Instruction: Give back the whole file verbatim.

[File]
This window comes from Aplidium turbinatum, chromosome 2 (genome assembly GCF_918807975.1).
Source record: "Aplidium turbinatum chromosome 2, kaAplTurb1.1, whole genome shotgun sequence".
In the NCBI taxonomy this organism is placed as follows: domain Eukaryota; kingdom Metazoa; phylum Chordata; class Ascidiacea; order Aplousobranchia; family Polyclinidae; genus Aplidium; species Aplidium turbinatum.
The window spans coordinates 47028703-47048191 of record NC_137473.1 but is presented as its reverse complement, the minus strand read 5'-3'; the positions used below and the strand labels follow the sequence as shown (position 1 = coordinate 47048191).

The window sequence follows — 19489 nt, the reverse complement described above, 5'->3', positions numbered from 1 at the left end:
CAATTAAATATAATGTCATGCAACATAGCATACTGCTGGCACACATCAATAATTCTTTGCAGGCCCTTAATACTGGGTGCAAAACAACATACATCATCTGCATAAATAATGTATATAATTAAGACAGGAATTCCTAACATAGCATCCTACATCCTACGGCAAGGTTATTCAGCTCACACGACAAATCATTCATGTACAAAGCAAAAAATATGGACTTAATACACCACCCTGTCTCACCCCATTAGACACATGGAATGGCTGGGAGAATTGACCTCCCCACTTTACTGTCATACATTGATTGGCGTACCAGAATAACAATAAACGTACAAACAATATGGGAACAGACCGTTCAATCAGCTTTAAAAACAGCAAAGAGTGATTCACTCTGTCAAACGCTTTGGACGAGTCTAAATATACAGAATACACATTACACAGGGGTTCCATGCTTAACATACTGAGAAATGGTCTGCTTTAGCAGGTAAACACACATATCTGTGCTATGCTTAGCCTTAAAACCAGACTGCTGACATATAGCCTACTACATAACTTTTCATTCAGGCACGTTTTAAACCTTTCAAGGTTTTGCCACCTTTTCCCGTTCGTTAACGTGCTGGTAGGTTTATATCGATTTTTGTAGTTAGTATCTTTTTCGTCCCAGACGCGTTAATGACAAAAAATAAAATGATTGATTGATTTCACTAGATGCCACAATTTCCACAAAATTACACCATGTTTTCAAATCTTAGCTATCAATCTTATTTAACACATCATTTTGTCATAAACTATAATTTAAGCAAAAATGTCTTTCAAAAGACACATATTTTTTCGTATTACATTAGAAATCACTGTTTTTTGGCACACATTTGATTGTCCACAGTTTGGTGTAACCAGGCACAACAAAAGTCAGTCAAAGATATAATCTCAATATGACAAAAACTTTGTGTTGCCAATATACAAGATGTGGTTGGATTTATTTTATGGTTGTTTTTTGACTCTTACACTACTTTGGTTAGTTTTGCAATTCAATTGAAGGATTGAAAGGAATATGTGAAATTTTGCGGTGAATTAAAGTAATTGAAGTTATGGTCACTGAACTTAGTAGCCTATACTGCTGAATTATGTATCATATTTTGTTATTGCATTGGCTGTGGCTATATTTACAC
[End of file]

This window comes from Aplidium turbinatum, chromosome 2 (genome assembly GCF_918807975.1).
Source record: "Aplidium turbinatum chromosome 2, kaAplTurb1.1, whole genome shotgun sequence".
In the NCBI taxonomy this organism is placed as follows: domain Eukaryota; kingdom Metazoa; phylum Chordata; class Ascidiacea; order Aplousobranchia; family Polyclinidae; genus Aplidium; species Aplidium turbinatum.
The window spans coordinates 47028703-47048191 of record NC_137473.1 but is presented as its reverse complement, the minus strand read 5'-3'; the positions used below and the strand labels follow the sequence as shown (position 1 = coordinate 47048191).

The window sequence follows — 19489 nt, the reverse complement described above, 5'->3', positions numbered from 1 at the left end:
CAATTAAATATAATGTCATGCAACATAGCATACTGCTGGCACACATCAATAATTCTTTGCAGGCCCTTAATACTGGGTGCAAAACAACATACATCATCTGCATAAATAATGTATATAATTAAGACAGGAATTCCTAACATAGCATCCTACATCCTACGGCAAGGTTATTCAGCTCACACGACAAATCATTCATGTACAAAGCAAAAAATATGGACTTAATACACCACCCTGTCTCACCCCATTAGACACATGGAATGGCTGGGAGAATTGACCTCCCCACTTTACTGTCATACATTGATTGGCGTACCAGAATAACAATAAACGTACAAACAATATGGGAACAGACCGTTCAATCAGCTTTAAAAACAGCAAAGAGTGATTCACTCTGTCAAACGCTTTGGACGAGTCTAAATATACAGAATACACATTACACAGGGGTTCCATGCTTAACATACTGAGAAATGGTCTGCTTTAGCAGGTAAACACACATATCTGTGCTATGCTTAGCCTTAAAACCAGACTGCTGACATATAGCCTACTACATAACTTTTCATTCAGGCACGTTTTAAACCTTTCAAGGTTTTGCCACCTTTTCCCGTTCGTTAACGTGCTGGTAGGTTTATATCGATTTTTGTAGTTAGTATCTTTTTCGTCCCAGACGCGTTAATGACAAAAAATAAAATGATTGATTGATTTCACTAGATGCCACAATTTCCACAAAATTACACCATGTTTTCAAATCTTAGCTATCAATCTTATTTAACACATCATTTTGTCATAAACTATAATTTAAGCAAAAATGTCTTTCAAAAGACACATATTTTTTCGTATTACATTAGAAATCACTGTTTTTTGGCACACATTTGATTGTCCACAGTTTGGTGTAACCAGGCACAACAAAAGTCAGTCAAAGATATAATCTCAATATGACAAAAACTTTGTGTTGCCAATATACAAGATGTGGTTGGATTTATTTTATGGTTGTTTTTTGACTCTTACACTACTTTGGTTAGTTTTGCAATTCAATTGAAGGATTGAAAGGAATATGTGAAATTTTGCGGTGAATTAAAGTAATTGAAGTTATGGTCACTGAACTTAGTAGCCTATACTGCTGAATTATGTATCATATTTTGTTATTGCATTGGCTGTGGCTATATTTACAC